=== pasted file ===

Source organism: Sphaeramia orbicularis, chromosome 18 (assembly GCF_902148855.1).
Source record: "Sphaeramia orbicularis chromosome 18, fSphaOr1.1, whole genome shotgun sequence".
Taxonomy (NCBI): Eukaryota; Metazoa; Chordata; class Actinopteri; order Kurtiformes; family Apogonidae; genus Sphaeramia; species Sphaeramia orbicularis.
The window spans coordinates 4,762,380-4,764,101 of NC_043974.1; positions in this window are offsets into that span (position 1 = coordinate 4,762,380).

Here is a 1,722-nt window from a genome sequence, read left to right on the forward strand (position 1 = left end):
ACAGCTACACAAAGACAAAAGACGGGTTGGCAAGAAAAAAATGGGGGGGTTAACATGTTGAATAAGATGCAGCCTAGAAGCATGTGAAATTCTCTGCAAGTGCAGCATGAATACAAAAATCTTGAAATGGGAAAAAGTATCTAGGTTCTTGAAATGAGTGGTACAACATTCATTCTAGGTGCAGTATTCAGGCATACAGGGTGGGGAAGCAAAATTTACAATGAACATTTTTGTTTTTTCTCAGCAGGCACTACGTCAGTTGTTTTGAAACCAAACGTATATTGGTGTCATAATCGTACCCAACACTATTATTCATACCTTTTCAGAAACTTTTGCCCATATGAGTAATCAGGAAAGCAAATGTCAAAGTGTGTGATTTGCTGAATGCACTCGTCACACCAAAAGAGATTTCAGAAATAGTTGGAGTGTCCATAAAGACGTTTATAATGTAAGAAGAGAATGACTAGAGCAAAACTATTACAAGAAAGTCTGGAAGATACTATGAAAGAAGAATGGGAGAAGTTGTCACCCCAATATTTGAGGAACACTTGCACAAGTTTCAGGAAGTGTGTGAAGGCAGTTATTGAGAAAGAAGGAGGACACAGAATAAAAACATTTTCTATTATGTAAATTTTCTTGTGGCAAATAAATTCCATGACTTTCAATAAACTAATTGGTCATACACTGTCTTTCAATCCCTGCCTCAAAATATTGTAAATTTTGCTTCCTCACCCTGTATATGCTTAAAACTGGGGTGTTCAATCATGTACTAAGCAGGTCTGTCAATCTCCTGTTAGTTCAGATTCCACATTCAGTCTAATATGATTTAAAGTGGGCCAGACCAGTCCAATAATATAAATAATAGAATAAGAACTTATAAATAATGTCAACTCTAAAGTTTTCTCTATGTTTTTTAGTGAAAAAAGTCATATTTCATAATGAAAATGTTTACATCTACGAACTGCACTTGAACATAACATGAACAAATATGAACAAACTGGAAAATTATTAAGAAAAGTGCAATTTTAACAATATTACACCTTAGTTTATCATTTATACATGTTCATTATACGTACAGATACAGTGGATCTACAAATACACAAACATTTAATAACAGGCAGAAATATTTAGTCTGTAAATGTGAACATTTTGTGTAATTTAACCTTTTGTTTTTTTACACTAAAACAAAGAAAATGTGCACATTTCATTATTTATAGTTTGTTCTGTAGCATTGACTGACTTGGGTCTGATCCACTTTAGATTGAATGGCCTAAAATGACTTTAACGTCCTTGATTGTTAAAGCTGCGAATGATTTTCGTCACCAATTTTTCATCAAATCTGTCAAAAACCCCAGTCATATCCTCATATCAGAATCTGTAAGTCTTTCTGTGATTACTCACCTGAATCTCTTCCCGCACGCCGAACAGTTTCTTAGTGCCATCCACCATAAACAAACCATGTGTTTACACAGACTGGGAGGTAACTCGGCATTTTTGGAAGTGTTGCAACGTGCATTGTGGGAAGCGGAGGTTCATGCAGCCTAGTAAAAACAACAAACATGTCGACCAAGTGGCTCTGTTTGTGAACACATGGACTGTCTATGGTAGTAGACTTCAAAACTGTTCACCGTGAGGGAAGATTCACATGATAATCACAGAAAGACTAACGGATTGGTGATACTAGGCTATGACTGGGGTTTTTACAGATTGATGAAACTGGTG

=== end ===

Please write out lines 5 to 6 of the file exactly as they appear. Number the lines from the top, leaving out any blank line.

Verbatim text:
Here is a 1,722-nt window from a genome sequence, read left to right on the forward strand (position 1 = left end):
ACAGCTACACAAAGACAAAAGACGGGTTGGCAAGAAAAAAATGGGGGGGTTAACATGTTGAATAAGATGCAGCCTAGAAGCATGTGAAATTCTCTGCAAGTGCAGCATGAATACAAAAATCTTGAAATGGGAAAAAGTATCTAGGTTCTTGAAATGAGTGGTACAACATTCATTCTAGGTGCAGTATTCAGGCATACAGGGTGGGGAAGCAAAATTTACAATGAACATTTTTGTTTTTTCTCAGCAGGCACTACGTCAGTTGTTTTGAAACCAAACGTATATTGGTGTCATAATCGTACCCAACACTATTATTCATACCTTTTCAGAAACTTTTGCCCATATGAGTAATCAGGAAAGCAAATGTCAAAGTGTGTGATTTGCTGAATGCACTCGTCACACCAAAAGAGATTTCAGAAATAGTTGGAGTGTCCATAAAGACGTTTATAATGTAAGAAGAGAATGACTAGAGCAAAACTATTACAAGAAAGTCTGGAAGATACTATGAAAGAAGAATGGGAGAAGTTGTCACCCCAATATTTGAGGAACACTTGCACAAGTTTCAGGAAGTGTGTGAAGGCAGTTATTGAGAAAGAAGGAGGACACAGAATAAAAACATTTTCTATTATGTAAATTTTCTTGTGGCAAATAAATTCCATGACTTTCAATAAACTAATTGGTCATACACTGTCTTTCAATCCCTGCCTCAAAATATTGTAAATTTTGCTTCCTCACCCTGTATATGCTTAAAACTGGGGTGTTCAATCATGTACTAAGCAGGTCTGTCAATCTCCTGTTAGTTCAGATTCCACATTCAGTCTAATATGATTTAAAGTGGGCCAGACCAGTCCAATAATATAAATAATAGAATAAGAACTTATAAATAATGTCAACTCTAAAGTTTTCTCTATGTTTTTTAGTGAAAAAAGTCATATTTCATAATGAAAATGTTTACATCTACGAACTGCACTTGAACATAACATGAACAAATATGAACAAACTGGAAAATTATTAAGAAAAGTGCAATTTTAACAATATTACACCTTAGTTTATCATTTATACATGTTCATTATACGTACAGATACAGTGGATCTACAAATACACAAACATTTAATAACAGGCAGAAATATTTAGTCTGTAAATGTGAACATTTTGTGTAATTTAACCTTTTGTTTTTTTACACTAAAACAAAGAAAATGTGCACATTTCATTATTTATAGTTTGTTCTGTAGCATTGACTGACTTGGGTCTGATCCACTTTAGATTGAATGGCCTAAAATGACTTTAACGTCCTTGATTGTTAAAGCTGCGAATGATTTTCGTCACCAATTTTTCATCAAATCTGTCAAAAACCCCAGTCATATCCTCATATCAGAATCTGTAAGTCTTTCTGTGATTACTCACCTGAATCTCTTCCCGCACGCCGAACAGTTTCTTAGTGCCATCCACCATAAACAAACCATGTGTTTACACAGACTGGGAGGTAACTCGGCATTTTTGGAAGTGTTGCAACGTGCATTGTGGGAAGCGGAGGTTCATGCAGCCTAGTAAAAACAACAAACATGTCGACCAAGTGGCTCTGTTTGTGAACACATGGACTGTCTATGGTAGTAGACTTCAAAACTGTTCACCGTGAGGGAAGATTCACATGATAATCACAGAAAGACTAACGGATTGGTGATACTAGGCTATGACTGGGGTTTTTACAGATTGATGAAACTGGTG